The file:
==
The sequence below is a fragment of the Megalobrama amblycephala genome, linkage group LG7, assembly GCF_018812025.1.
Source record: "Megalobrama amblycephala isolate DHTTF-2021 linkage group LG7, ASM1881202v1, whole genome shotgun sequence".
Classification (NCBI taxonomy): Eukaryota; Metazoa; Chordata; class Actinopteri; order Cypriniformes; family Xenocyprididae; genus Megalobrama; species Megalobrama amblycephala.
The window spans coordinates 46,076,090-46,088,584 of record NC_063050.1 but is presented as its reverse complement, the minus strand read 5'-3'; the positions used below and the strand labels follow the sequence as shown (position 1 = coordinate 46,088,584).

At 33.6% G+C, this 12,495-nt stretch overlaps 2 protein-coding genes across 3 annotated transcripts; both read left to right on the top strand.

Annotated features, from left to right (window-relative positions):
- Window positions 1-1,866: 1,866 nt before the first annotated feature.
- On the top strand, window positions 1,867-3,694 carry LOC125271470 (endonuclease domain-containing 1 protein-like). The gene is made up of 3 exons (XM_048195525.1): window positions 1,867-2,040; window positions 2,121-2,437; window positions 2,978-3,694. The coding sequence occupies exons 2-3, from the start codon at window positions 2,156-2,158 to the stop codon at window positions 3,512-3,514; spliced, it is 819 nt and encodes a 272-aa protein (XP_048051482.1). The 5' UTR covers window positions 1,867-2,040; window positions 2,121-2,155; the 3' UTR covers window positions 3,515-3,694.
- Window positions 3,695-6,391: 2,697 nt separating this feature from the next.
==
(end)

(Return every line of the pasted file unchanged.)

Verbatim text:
The sequence below is a fragment of the Megalobrama amblycephala genome, linkage group LG7, assembly GCF_018812025.1.
Source record: "Megalobrama amblycephala isolate DHTTF-2021 linkage group LG7, ASM1881202v1, whole genome shotgun sequence".
Classification (NCBI taxonomy): Eukaryota; Metazoa; Chordata; class Actinopteri; order Cypriniformes; family Xenocyprididae; genus Megalobrama; species Megalobrama amblycephala.
The window spans coordinates 46,076,090-46,088,584 of record NC_063050.1 but is presented as its reverse complement, the minus strand read 5'-3'; the positions used below and the strand labels follow the sequence as shown (position 1 = coordinate 46,088,584).

At 33.6% G+C, this 12,495-nt stretch overlaps 2 protein-coding genes across 3 annotated transcripts; both read left to right on the top strand.

Annotated features, from left to right (window-relative positions):
- Window positions 1-1,866: 1,866 nt before the first annotated feature.
- On the top strand, window positions 1,867-3,694 carry LOC125271470 (endonuclease domain-containing 1 protein-like). The gene is made up of 3 exons (XM_048195525.1): window positions 1,867-2,040; window positions 2,121-2,437; window positions 2,978-3,694. The coding sequence occupies exons 2-3, from the start codon at window positions 2,156-2,158 to the stop codon at window positions 3,512-3,514; spliced, it is 819 nt and encodes a 272-aa protein (XP_048051482.1). The 5' UTR covers window positions 1,867-2,040; window positions 2,121-2,155; the 3' UTR covers window positions 3,515-3,694.
- Window positions 3,695-6,391: 2,697 nt separating this feature from the next.